Compulsory EPC band “C” by 2025 causing confusion
There have been recent confusing reports put out that from 2025, all newly rented properties in England & Wales will be required to have an EPC rating of band C or above.
This is somewhat misleading and “jumping the gun” as so far this is only a Government proposal following a recent energy performance consultation. But it does form part of the Minimum Energy Performance of Buildings (No. 2) Bill currently wending its way through Parliament.
And, given the Government’s public commitment to net zero by 2050 at the recent international COP 26 hosted in Glasgow last year, it is looking as if the new standards will come in or at least something very close to the proposed changes.
The Bill states:
The Secretary of State must amend the Energy Efficiency (Private Rented 15 Property) (England and Wales) Regulations 2015 (SI 2015/962) to require that, subject to subsection (2)—
(a) all new tenancies must have an energy efficiency performance of at least EPC Band C from 31 December 2025; and
(b) all existing tenancies must be at least EPC Band C from 31 December 20 2028 where practical, cost-effective and affordable as defined under section 1(4).
What are the current regulations?
Currently, any property in England, Scotland or Wales that is either being built, marketed for sale or let as an entire property requires an Energy Performance Certificate (EPC). Since the 1st of October 2008, landlords letting whole properties must have a valid EPC rated at “E” or above to provide to prospective tenants. EPCs are valid for ten years. After this time, landlords are only required to get a new EPC if they are re-letting to a new tenant.
The Government’s proposal in the Bill is that rental properties meet a compulsory energy performance certificate rating of band “C” on new tenancies by December 2025, and on all rented properties by December 2028. Consequently these proposals must be taken seriously, but we’re not there yet.
Small-landlords confused or not yet aware
According to a recent House of Lords report on housing demand, around 45% of landlords own just one rental property, and another 38% own between two and four properties. Given that many of these people don’t follow developments too closely, many will be unaware of these potential changes which will affected them financially.
Some rental properties will require the substantial sums needed to bring them up to EPC band “C” and this is scary territory for many rental property owners, it’s causing a lot of concern.
One recent report by The Daily Mail’s This is Money claims that one-third of landlords were “not confident” they would be able to get their properties up to this standard. Some had said they were unable to afford the required improvements which may include such things as replacing old gas boilers, improving floor, ceiling and wall insulation insulation and installing double glazing in windows and doors.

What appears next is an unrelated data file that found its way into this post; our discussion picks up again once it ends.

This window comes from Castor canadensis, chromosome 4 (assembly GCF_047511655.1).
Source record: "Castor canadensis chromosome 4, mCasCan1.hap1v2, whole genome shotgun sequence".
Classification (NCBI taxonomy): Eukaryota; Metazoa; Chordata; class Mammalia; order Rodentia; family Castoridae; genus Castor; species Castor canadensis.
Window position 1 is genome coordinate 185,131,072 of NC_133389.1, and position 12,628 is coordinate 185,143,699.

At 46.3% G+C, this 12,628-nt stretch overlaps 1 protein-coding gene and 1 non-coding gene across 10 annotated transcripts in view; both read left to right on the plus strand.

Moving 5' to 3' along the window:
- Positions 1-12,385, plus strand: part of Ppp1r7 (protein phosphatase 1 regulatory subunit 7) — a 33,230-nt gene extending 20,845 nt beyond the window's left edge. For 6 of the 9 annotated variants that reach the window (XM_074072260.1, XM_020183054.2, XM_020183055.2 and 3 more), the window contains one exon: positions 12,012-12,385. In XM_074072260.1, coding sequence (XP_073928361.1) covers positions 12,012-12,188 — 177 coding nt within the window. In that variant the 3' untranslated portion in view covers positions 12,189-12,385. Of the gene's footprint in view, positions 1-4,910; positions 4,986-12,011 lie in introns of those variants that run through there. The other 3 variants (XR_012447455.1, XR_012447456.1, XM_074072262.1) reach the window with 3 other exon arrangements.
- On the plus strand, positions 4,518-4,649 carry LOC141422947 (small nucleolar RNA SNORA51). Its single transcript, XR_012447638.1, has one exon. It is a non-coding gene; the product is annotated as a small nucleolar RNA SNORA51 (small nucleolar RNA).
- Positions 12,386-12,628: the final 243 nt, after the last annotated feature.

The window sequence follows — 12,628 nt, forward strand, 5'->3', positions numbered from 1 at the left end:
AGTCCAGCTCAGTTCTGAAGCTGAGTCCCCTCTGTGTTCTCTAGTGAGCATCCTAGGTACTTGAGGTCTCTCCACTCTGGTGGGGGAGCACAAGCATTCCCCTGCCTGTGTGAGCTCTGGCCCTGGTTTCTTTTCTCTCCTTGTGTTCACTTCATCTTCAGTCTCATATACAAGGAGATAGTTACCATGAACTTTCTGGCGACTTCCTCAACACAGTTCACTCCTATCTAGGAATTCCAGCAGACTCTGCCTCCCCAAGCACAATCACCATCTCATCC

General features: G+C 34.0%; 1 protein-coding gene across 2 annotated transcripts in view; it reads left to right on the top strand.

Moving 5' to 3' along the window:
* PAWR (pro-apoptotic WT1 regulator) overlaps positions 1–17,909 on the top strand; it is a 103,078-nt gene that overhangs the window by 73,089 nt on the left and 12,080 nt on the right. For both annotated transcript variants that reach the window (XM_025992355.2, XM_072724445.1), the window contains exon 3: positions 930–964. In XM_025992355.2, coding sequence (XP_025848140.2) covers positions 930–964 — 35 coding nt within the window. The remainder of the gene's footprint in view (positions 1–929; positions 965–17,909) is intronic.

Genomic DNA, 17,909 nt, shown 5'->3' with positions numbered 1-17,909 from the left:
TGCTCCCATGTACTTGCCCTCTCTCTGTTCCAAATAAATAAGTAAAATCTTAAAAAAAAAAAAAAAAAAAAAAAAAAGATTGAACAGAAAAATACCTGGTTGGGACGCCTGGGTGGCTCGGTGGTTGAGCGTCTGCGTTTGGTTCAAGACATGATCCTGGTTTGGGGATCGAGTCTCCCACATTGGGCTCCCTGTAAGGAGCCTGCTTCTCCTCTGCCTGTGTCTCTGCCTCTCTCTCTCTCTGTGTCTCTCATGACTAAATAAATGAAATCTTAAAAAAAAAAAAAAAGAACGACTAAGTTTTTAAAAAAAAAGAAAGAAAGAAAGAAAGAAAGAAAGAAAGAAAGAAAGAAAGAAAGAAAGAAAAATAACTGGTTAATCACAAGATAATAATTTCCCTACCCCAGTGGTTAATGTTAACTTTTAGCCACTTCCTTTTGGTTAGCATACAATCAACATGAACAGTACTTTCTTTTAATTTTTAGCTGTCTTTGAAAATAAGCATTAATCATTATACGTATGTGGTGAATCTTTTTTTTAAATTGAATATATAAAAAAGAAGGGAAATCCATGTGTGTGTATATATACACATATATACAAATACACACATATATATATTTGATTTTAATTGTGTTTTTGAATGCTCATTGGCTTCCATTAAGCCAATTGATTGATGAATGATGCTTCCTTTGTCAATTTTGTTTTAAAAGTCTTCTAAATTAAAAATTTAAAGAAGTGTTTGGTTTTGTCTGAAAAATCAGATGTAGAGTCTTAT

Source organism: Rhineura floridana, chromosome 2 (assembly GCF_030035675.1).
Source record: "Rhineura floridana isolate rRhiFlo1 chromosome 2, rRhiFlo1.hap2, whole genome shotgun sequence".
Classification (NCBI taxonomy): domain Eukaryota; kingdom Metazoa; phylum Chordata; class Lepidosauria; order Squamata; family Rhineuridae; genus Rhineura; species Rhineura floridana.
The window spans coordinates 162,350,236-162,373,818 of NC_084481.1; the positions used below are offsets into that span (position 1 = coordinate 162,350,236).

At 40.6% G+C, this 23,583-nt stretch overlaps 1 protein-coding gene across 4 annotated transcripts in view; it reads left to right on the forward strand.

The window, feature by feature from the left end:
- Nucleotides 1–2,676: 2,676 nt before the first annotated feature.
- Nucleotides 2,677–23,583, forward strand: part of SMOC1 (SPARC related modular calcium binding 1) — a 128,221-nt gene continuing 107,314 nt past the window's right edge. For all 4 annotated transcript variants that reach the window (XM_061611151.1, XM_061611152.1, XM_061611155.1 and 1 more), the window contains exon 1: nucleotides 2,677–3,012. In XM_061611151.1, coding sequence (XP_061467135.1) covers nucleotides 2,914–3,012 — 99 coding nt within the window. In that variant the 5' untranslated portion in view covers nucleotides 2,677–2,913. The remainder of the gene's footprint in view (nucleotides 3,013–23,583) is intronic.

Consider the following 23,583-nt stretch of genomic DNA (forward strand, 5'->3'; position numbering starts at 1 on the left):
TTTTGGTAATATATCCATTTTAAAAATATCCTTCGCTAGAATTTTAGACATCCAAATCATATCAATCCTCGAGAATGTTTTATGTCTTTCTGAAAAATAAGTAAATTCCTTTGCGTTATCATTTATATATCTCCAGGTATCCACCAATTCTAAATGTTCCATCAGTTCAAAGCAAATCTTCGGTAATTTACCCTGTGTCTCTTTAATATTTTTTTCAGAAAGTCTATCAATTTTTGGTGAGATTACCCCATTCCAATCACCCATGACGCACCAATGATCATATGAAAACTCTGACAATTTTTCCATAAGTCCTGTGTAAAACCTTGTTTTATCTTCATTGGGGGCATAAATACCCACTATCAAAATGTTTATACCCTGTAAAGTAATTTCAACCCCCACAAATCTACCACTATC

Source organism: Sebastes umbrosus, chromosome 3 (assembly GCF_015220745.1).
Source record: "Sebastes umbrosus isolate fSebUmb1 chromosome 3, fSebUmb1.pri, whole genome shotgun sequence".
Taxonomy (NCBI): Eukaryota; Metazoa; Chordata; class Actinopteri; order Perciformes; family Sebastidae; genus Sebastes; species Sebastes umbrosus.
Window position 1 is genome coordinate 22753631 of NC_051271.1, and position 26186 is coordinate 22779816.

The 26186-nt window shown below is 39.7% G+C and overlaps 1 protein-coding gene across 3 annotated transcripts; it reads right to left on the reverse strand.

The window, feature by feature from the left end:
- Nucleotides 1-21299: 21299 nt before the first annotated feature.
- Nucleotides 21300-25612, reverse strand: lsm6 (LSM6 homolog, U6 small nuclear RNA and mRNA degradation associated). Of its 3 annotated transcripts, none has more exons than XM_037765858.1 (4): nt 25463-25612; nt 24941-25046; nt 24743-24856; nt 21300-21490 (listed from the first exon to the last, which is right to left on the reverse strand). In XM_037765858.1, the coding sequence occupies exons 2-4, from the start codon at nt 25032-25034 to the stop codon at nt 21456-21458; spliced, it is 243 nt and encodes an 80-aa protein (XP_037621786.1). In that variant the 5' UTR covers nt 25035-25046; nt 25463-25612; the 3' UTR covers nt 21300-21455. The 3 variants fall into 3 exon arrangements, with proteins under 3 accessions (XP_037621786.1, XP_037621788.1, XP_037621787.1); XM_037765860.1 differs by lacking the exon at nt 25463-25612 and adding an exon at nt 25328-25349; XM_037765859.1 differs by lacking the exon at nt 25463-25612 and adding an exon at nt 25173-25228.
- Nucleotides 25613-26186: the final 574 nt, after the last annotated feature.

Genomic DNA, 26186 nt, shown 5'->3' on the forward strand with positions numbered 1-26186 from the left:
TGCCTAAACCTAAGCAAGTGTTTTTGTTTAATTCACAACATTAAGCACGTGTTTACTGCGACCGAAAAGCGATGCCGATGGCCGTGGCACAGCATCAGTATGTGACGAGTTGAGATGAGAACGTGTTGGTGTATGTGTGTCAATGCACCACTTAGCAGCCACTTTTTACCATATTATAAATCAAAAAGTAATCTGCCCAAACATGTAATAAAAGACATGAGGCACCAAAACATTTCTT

Others said they did not see how they could do the necessary work with tenants in situ, and that they did not want to face the expense and loss of income by evicting them or finding temporary alternative accommodation. Others said they were unclear as to what they would need to do to bring their properties up to this standard because the Government had not provided enough guidance.
Although there is still uncertainty as to what the final rules will be, or even if the change will happen, the fact remains that sooner or later the standards will need to be improved.
Landlords might as well “bite the bullet” sooner rather than later and plan to make impoundments when opportunities arise. One such opportunity would be when tenancies come to an end and before a new one begins.
Start off by taking a look at the recommendations in the current EPC document. This should give a guide, though it is perhaps more beneficial to get some builders’ estimates from people who know what they are doing when it comes to energy efficiency improvements.
The Government and many campaigning groups see improving energy efficiency in British rental homes as a priority and there is no doubt that many of these homes have woeful standards which not only add a lost to the cost of heating, they affect the occupants’ health.
According to the latest figures available from the Department for Business, Energy and Industrial Strategy, UK homes account for 15 per cent of the county’s greenhouse gas emissions, a lot of which is down to poor insulation standards, heat is being paid for and lost unnecessarily.
Is there any financial assistance for property EPC upgrades?
The Government tried in the past to offer support through Green Homes Grant, available to landlords as well as homeowners, but the scheme was quickly abandoned. Given that there is a lot of political pressure to meet green energy targets however, it is possible that some form of financial support may be offered to landlords in the future, but so far there is nothing on the table.